Dec 04, 2017 rated it it was amazing
“How do I language a collision arrived at through separation?” Layli Long Soldier asks in Whereas, her commanding and utterly necessary collection, this query informing the book as a whole, Long Soldier deftly employing a poetics of fracture, erasure, and obscuration toward attacking the American empire’s innumerable, and woefully ongoing, lies to and betrayals of Native Americans, Long Soldier’s lyrical indictment of oppressive legalese, not to mention oppressive language generally, absolutely ...more
Emmkay
I had a hard time working my way through the first half or so - I think because I’m not that sophisticated a poetry reader. But I was so glad I persisted, because from “38” onwards was a must-read - felt really important in terms of thinking about “reconciliation” and its conceits and legalisms, what it means, the purposes it serves, and what it doesn’t say/fix.
Robin Schultze
Feb 04, 2018 rated it really liked it
This is a collection worth digging your heels into: visceral, yet measured, attacks on language, perceived identity, and privilege. Worth spending time on/worth coming back to.
Craig Werner
"And whereas one of my students asks a visiting poet about education vaguely getting at what is worth pursuing? The poet suggests looking at whatever is/was missing in one's life and begin there. So many nods in the room around that table they acknowledge it too. In the missing power" (p. 67)

"Yet I smash head-on into this specific differentiation: *the* Creator vs. *their* Creator. Whereas this alters my concern entirely--how do I language a collision arrived at through separation?"

Those quotes
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Ai Miller
This was a gorgeous collection, both the poems in front but especially the "Whereas" portion. Long Soldier's poetry is biting and funny and wrenching and so thought-provoking. There were so many great lines that were moving, and the style seemed constantly in motion, always shifting, never settling, which made for a really refreshing reading experience. Highlights for me included "38" (though it feels so wrong to name that as a "favorite," I just want everyone I know to read it,) the "Diction" s ...more
Jim
Mar 29, 2017 rated it it was amazing
Poignant mix of the personal and the political. Review to come...
Kirsten
May 22, 2017 rated it it was amazing
This is amazing.
Kerstin Tuttle
Apr 20, 2018 rated it it was amazing
Layli Long Soldier's Whereas is a two-part exploration of grasses, language, and broken promises. The first part of the collection, "These Being the Concerns" borrows official United States government language for the title. An exploration of language and identity, Long Soldier dissects the English language with precision and beauty, drawing our attention to the way in which the language we use profoundly impacts the way we think and act and the way that these words carry more weight than we mig ...more
Shaun
Jan 06, 2018 rated it it was amazing
Shelves: poetry, favorites
Layli Long Soldier’s book of poetry titled “Whereas” assuredly deserved the 2017 National Book Award nomination, if not the award thus far. Every single poem is deftly structured and offers to the lucky reader all about “the relationship between official political speech and literature’s capacity to write back.”

Layli Long Soldier’s “Whereas” should be mandatory reading in all high school English classes. She writes from the perspective as a citizen of the United States and an enrolled member of
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Liz Mc2
Feb 20, 2018 added it
Shelves: poetry
Whereas reminded me a little of Claudia Rankine’s Citizen—the political engagement of the poems, the fact that some of them are prose poems or in a form that isn’t conventionally “poetic.” Whereas is a powerful response to the Congressional Resolution of Apology to Native Americans, and in the introduction Long Soldier writes of having to live as a dual citizen of the US and the Oglala Lakota nation. The first part of the book, These Being the Concerns, feels more intimate, maybe more personal ( ...more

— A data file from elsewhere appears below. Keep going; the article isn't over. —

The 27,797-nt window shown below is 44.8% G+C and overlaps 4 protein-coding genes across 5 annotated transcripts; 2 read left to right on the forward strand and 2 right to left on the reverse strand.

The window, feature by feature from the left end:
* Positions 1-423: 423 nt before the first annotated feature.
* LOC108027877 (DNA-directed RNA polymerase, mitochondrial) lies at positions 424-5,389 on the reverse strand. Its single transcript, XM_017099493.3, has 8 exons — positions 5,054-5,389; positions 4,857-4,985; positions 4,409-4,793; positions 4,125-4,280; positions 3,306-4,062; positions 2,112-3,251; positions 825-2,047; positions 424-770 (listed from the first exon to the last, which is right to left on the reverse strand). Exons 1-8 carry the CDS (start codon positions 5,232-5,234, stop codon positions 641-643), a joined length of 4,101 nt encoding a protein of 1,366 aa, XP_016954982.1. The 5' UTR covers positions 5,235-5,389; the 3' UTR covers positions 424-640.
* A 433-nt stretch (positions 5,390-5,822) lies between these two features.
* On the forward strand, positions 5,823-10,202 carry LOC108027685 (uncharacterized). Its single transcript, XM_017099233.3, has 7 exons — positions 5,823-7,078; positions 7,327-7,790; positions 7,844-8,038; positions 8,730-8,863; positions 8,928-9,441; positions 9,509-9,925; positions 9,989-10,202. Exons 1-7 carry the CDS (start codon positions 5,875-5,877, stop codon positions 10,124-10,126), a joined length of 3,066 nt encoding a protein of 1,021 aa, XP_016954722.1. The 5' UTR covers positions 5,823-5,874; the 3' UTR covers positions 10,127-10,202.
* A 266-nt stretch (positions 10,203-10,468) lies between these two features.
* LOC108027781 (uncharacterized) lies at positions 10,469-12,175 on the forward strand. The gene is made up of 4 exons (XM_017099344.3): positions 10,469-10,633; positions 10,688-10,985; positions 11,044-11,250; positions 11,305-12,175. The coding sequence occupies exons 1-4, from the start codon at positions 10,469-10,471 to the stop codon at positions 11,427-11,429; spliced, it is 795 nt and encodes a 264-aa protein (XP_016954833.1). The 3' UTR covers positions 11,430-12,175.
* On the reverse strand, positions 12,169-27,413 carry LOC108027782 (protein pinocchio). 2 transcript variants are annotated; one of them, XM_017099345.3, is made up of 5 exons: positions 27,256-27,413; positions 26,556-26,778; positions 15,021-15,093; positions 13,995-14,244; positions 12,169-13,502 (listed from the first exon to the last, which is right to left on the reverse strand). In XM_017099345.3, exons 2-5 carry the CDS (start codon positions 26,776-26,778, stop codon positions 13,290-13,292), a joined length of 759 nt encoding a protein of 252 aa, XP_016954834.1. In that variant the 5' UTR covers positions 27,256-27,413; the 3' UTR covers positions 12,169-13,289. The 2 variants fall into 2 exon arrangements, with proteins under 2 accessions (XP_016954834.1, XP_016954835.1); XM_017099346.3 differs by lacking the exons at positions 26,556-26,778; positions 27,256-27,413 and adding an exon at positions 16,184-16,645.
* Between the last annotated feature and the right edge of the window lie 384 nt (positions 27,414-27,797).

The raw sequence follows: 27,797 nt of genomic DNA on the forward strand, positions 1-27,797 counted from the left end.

Samantha
Jan 08, 2018 rated it it was amazing
This is a brilliant collection about the ongoing politics and conversation surrounding Native Americans and the U.S. government. Some poems are narrative-like and prose-y, while others are very visual and play on the page in different ways. I can't say I fully understood all the poems on the first read-through, and maybe some won't ever be completely clear, but you can definitely appreciate the work and narratives and confrontation here without having to "get" every last bit of it.

My very favori
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Maggie Gordon
Mar 14, 2018 rated it it was amazing
Shelves: favorites, poetry
Damn. Just damn.

Technically, I think that's a sufficient review. This book left me speechless. Soldier's control and use of words is exceptional, and her poems sang to me. I borrowed this from the library, but I need to purchase a copy as I want to return to these pieces again and again. From haunting to joyous, and profoundly critical of history and contemporary politics, Whereas is a breathtaking book.
Lynn
Aug 12, 2018 rated it really liked it
I've been reading this book, slowly, since she came to read at SLCC in March. The book is an interesting mix of personal poems and the "Whereas" section, which is much more political and directly addresses the "apology" by the US government.
I think this book is really important and I highly recommend it.
I feel like I don't know how to review poetry books anymore because I'm so out of practice in reading it.
But I love the repeating images of grasses in the book and how it changes from poem to poe
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Melissa
Whereas poetry should not only exist as easily digestible sound bites there exists Layli Long Soldier’s collection WHEREAS - which is beautiful, and heartbreaking, and absolutely one of the best books of 2017. The poem “38”, which ends the first section, is a masterwork and destroyed me for days after reading it.

I’m pulling for this one at the National Book Awards this month.
Alyson Hagy
May 29, 2017 rated it it was amazing
A brilliant, moving, genre-whirling, language-questing collection of poems by a remarkable new voice. Recommended for all fans of poetry...and any reader who wants to be rocked by a powerful feminist American Indian voice.
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Reading Women: Discussion for Whereas 1 13 Apr 28, 2018 04:20PM